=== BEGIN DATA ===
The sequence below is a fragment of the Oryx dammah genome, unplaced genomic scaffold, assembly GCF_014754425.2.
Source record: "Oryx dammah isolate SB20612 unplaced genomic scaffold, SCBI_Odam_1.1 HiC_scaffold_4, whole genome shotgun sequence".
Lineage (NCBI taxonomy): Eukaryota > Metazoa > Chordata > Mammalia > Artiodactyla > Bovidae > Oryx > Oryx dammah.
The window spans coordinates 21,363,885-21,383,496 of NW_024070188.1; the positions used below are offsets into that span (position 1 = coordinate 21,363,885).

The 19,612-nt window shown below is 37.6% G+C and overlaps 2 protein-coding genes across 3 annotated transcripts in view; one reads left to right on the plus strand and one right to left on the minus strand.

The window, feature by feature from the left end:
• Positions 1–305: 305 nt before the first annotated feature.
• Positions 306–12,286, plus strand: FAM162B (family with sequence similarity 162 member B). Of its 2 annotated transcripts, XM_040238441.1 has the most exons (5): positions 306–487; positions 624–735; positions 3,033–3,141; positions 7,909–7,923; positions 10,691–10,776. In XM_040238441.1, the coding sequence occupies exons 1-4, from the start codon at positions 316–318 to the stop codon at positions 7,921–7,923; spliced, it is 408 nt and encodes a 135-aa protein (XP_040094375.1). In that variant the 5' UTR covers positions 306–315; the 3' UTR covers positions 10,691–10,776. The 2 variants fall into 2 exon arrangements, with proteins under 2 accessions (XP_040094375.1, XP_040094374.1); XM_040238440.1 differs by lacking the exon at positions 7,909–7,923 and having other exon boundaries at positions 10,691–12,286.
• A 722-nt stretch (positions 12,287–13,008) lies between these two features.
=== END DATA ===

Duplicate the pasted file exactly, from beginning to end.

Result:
The sequence below is a fragment of the Oryx dammah genome, unplaced genomic scaffold, assembly GCF_014754425.2.
Source record: "Oryx dammah isolate SB20612 unplaced genomic scaffold, SCBI_Odam_1.1 HiC_scaffold_4, whole genome shotgun sequence".
Lineage (NCBI taxonomy): Eukaryota > Metazoa > Chordata > Mammalia > Artiodactyla > Bovidae > Oryx > Oryx dammah.
The window spans coordinates 21,363,885-21,383,496 of NW_024070188.1; the positions used below are offsets into that span (position 1 = coordinate 21,363,885).

The 19,612-nt window shown below is 37.6% G+C and overlaps 2 protein-coding genes across 3 annotated transcripts in view; one reads left to right on the plus strand and one right to left on the minus strand.

The window, feature by feature from the left end:
• Positions 1–305: 305 nt before the first annotated feature.
• Positions 306–12,286, plus strand: FAM162B (family with sequence similarity 162 member B). Of its 2 annotated transcripts, XM_040238441.1 has the most exons (5): positions 306–487; positions 624–735; positions 3,033–3,141; positions 7,909–7,923; positions 10,691–10,776. In XM_040238441.1, the coding sequence occupies exons 1-4, from the start codon at positions 316–318 to the stop codon at positions 7,921–7,923; spliced, it is 408 nt and encodes a 135-aa protein (XP_040094375.1). In that variant the 5' UTR covers positions 306–315; the 3' UTR covers positions 10,691–10,776. The 2 variants fall into 2 exon arrangements, with proteins under 2 accessions (XP_040094375.1, XP_040094374.1); XM_040238440.1 differs by lacking the exon at positions 7,909–7,923 and having other exon boundaries at positions 10,691–12,286.
• A 722-nt stretch (positions 12,287–13,008) lies between these two features.